Based on the characters by Blizzard game designer Chris Metzen, Warcraft was adapted to the screen by screenwriters Charles Leavitt (In the Heart of the Sea, Seventh Son, K-PAX) and Duncan Jones (Moon, Source Code). While I did not personally see Heart of the Sea, I heard pretty consistently it was a slog, I know that Seventh Son was so bad they pushed it out a full year from its initial release date and hoped no one would notice. Jones for his part does have the critically acclaimed Moon in 2009, Source Code was pretty bland. Why am I focusing on these failures so much? Because they hold one of the most, if not the most significant flaw of the film. I can feel it’s running time. What is worse it felt *longer* than it actually was, like extended cut Return of the King long.

Story wise, it’s ok. Having no familiarity with the terminology beyond Horde and Alliance didn’t really hamper me. I pretty much was able to figure out everything in time with the movie and they (wisely) did not over explain anything. Point in fact, they barely explain anything at all. This is a strength of the film, letting the story flow pretty naturally and hope the audience follows along with it. The downside of that is that it has a lot of ground to cover so the film ends up stuffed to the gills with material. Had it had exposition as well….? Yeeesh.  There are a few beats of the film that fall flat and a hole or two you could fly a Dragon through; conversely, there are moments that had everyone laugh, cheer, or go “oooh” with a wince. Which means they drew the audience in – this is good.

Continuing into our bag of holding, we have other mixed blessings. I was only able to stand a single human in the entire movie. One. The friggin mage. Ben Schnetzer (The Book Thief) plays Khadgar, and while a little flat I at least found I liked his character at least. Travis Fimmel (Ragnar from Vikings) as Anduin Lothar is just insufferable; which may be how he is written, but the man can act and he was all over the place which I lay on Jones head in directing. Dominic Cooper (Preacher, Dracula Untold) as King Llane Wrynn was mostly wasted, but gave a solid performance. Even Ben Foster (3:10 to Yuma, Pandorum) didn’t quite deliver as I know he can in the role of the warlock Medivh.

The same, cannot be said of the Orcs. Toby Kebbell (Dawn of the Planet of the Apes) absolutely sells it as Durotan leader of one of the Orc tribes. Daniel Wu (Europa Report) also nails the voice and mo cap work as the evil Gul’dan. Clancy Brown could have phoned in his performance of the warband leader Blackhand, but didn’t and we are all thankful. Paula Patton (Mission Impossible: Ghost Protocol, 2 Guns)  starts off strong as Garona, but gets a little simpering into Act III which was bothersome for an otherwise awesome character, but overall she was a solid performance.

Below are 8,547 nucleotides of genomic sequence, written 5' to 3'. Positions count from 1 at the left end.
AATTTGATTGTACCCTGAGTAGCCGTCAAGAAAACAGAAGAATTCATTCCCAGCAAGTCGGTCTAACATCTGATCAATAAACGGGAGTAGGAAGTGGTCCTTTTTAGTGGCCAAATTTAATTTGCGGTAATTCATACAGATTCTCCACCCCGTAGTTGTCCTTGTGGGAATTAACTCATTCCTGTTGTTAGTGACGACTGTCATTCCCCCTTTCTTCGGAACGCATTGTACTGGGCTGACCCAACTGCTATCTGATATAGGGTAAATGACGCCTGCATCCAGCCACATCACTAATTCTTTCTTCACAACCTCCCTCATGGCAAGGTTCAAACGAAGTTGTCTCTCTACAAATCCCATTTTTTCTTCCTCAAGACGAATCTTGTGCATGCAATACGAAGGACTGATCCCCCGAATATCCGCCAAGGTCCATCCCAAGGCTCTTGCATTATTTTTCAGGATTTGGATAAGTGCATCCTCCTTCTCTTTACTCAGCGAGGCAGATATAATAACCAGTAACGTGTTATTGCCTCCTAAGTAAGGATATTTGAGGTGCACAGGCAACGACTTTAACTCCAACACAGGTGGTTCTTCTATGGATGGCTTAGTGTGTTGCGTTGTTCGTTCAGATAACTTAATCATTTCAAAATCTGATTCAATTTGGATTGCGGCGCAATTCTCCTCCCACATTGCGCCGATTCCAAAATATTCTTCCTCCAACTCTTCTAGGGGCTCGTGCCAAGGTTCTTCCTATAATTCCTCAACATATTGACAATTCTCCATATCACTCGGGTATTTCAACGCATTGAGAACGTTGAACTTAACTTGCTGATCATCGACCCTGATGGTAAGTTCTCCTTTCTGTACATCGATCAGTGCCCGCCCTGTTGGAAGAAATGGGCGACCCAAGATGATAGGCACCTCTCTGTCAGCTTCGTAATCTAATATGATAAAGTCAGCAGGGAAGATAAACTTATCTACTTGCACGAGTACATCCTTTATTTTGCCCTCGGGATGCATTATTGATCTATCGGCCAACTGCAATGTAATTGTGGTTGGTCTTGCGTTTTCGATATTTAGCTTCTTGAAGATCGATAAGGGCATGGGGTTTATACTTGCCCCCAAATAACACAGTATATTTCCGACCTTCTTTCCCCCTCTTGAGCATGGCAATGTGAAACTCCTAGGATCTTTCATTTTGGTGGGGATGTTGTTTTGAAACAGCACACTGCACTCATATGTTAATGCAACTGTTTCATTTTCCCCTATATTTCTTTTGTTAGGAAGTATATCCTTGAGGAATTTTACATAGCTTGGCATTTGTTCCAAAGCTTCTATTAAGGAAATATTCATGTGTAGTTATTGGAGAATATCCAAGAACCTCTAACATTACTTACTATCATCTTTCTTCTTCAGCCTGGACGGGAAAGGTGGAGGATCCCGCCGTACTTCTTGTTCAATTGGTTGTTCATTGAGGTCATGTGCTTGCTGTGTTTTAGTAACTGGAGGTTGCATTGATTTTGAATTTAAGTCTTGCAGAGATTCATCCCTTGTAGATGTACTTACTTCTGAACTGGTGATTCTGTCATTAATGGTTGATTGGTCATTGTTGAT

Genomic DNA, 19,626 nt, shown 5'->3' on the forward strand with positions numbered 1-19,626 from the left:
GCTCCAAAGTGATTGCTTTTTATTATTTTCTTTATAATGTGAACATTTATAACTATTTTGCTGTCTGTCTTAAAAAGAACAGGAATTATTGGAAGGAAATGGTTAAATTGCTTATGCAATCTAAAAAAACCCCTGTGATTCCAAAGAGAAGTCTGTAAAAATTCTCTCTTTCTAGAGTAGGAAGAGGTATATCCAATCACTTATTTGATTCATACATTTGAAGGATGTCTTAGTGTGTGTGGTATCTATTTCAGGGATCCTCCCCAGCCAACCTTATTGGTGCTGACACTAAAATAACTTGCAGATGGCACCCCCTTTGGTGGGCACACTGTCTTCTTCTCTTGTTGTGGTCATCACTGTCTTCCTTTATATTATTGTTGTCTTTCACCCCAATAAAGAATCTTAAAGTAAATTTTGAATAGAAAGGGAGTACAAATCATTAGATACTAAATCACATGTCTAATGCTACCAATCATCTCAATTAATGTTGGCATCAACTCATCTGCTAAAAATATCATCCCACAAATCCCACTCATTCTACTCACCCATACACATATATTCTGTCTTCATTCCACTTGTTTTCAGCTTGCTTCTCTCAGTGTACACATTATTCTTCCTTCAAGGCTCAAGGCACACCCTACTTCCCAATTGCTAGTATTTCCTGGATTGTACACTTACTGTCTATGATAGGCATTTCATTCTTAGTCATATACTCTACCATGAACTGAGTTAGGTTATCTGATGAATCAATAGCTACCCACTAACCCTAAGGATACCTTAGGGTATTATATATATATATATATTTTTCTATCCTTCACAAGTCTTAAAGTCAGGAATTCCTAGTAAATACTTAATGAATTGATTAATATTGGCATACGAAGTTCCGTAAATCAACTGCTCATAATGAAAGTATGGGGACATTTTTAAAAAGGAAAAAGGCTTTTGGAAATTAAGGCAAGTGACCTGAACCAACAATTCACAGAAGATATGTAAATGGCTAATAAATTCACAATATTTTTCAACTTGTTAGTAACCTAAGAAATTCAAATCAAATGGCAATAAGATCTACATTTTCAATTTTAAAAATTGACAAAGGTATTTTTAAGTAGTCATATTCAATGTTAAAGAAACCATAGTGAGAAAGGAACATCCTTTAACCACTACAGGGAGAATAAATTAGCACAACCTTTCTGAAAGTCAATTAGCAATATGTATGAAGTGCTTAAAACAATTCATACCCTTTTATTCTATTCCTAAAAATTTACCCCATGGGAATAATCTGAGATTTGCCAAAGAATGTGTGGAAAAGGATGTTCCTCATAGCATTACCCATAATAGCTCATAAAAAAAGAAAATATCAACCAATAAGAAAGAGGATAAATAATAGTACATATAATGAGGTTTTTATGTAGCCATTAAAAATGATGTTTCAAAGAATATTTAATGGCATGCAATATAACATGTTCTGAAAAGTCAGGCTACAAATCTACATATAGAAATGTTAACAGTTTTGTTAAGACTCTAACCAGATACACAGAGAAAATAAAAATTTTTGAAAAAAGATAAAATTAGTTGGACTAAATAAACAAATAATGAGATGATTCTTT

As with the game, since you could play either side they have to show both sides, with the Horde side being “evil” but not…bad? Due to that and who they focused on as characters I found myself preferring the Horde arc and characters a thousand times more than I did the Alliance side.

The one technical aspect I was worried about I needn’t have been. I forgot I was looking at Motion Capture CGI creations on more than one occasion through the film. It wasn’t flawless, but it was amazingly well done computer work to render what they did so consistently and be able to do so in wide daylight shots. The scenery, while being almost entirely CG was expansive and to the credit of the writers of both game and film, really sold me on a world that I could envision. They may have failed in other areas, but they did give me a living, breathing world that I could see, understand, and even would want to interact with. The fights are both watchable and in some cases brutal, but there was a distinct lack of hyperactive shaky cam.

TL; DR?

The movie is a solid…”It’s ok.”. There are so many nods and winks to game and lore fans, even I who knows little could see them. It runs long and flattens in the wrong spots sadly. It is absolutely not the worst video game film ever made. It would, and should, make it into anyone’s top 5 on production value alone. The money sunk into this shows and I am happier for it. It bored me at times, but when it wasn’t I was engaged.

I’d like to say I liked it more, but I didn’t. The fans around me did though. It *is* good, and above a meh. If I had been engaged by the characters on both sides more I think I would rate it higher. I do think it will make bank though.

Should you see it?

If you aren’t seeing Now You See Me 2? Sure. Matinee only 3-D optional.  If you are a fan of the game and lore: See it. 3-D. It was worth it in that aspect.

Will Jessica buy it?

Honestly? Yeah probably. It is something to throw on in the background while you are focusing on other things. You’ll look up and smile at a moment or pause to watch a fight.

Which side would you pick?

My brain says Horde, but my heart goes Night Elf.

What’s next?

I get next week off as only Central Intelligence and Finding Dory are coming out. Reviews return with The Neon Demon and Independence Day Resurgence. Followed quickly by Legend of Tarzan and Ghostbusters.

Darke Reviews | Teenage Mutant Ninja Turtles: Out of the Shadows (2016)

Busy week – review 2 for your reading pleasure. I had to go back and re-read the original review of Teenage Mutant Ninja Turtles from 2014 and verify if I liked it as much as I thought I did back then and how I feel about it now. More or less – yep still holds up. The things that annoyed me then, annoy me now. Things I liked and smiled at then, I smile at now. I still haven’t been able to find the AMV from the 2003 reboot of the series that was so friggin epic, and still haven’t read the comics. I do remember most every episode of the original animated series and much like last time I will do my best to remove the Nostalgia Glasses.